Egyptians revolted against American rule as well as Mubarak’s.

By Eric Margolis

The Mideast house of cards so laboriously constructed by Washington over the past four decades threatens to collapse. One can’t help but be reminded of the revolts across Eastern Europe in 1989 that began the fall of the Soviet Empire.

Now it may be the turn of America’s Mideast empire, an empire constructed of Arab dictatorships to assure U.S. domination of oil and Israel’s domination of the Levant. The popular uprisings against Western-backed dictatorships that erupted in Tunisia, spread to Egypt, and have been flaring in Yemen, Jordan, and Morocco, are the result of Washington’s dedication to what it calls “stability” and “moderation.”

Yet we should note that the current uprising against Western-sponsored military rule in the Mideast did not begin in Tunisia, but with a slow-motion, barely noticed process in Turkey, where the moderate democratic AK party of Prime Minister Recep Erdogan has driven the Turkish army back to its barracks and out of politics. Turkey’s ousting of its mighty military, which had ruled the nation behind a flimsy façade of parliamentary puppets since the 1940s, electrified the Muslim world. Turkey broke its close links to Israel and championed the cause of Palestine.

Egypt’s military dictator, General-President Hosni Mubarak, who ruled with an iron fist since 1981, was fulsomely hailed in the West for the twin qualities of stability and moderation. His unloving people may have called him “pharaoh,” but to successive administrations in Washington, he was a ‘valued, democratic statesman.’ The rulers of Morocco, Algeria, Tunisia, Jordan and Yemen—not to mention the oil monarchs of the Arabian Peninsula—were also lauded as moderates, guardians of stability, even democrats.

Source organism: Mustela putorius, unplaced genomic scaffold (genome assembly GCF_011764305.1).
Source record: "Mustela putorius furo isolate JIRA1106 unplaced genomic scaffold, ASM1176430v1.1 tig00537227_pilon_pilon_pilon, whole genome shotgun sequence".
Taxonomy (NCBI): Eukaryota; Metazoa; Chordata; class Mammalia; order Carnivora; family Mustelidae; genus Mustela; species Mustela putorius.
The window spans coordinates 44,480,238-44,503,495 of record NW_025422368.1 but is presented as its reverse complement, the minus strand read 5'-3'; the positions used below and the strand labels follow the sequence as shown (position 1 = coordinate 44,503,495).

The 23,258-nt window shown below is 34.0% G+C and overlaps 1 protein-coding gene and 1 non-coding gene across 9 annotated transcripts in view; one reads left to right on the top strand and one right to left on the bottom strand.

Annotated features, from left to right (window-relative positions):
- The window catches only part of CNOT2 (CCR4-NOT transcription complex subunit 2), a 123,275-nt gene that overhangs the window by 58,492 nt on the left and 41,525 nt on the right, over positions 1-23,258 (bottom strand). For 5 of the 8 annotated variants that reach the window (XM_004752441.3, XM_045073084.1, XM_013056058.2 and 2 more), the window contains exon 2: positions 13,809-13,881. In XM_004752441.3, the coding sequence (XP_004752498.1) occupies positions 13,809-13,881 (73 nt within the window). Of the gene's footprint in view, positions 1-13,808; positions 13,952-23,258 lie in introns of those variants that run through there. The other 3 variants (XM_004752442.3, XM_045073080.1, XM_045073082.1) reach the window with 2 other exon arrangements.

Stability, in the American lexicon, means not allowing any opposition parties or individuals to trouble the status quo, be they political Islamists or secular democrats. Challenging the Mideast’s Pax Americana became a subversive act that was usually branded terrorism and linked to the shadowy Osama bin Laden and his almost non-existent movement, al-Qaeda. The mere mention by Mideast autocrats of the dreaded Q-word was sufficient to hush American concerns about egregious violations of human rights by their satraps or the crushing of all opposition. The al-Qaeda bogeyman was certain to produce hefty infusions of U.S. military aid.

I chose the title of my latest book about how the U.S. rules the Arab world American Raj to underline the remarkable similarity between the control methods used by imperial Britain in India and those employed by its successor empire, the United States. “Raj” means imperium through local rulers. And that’s just the structure built by the U.S. across the Mideast.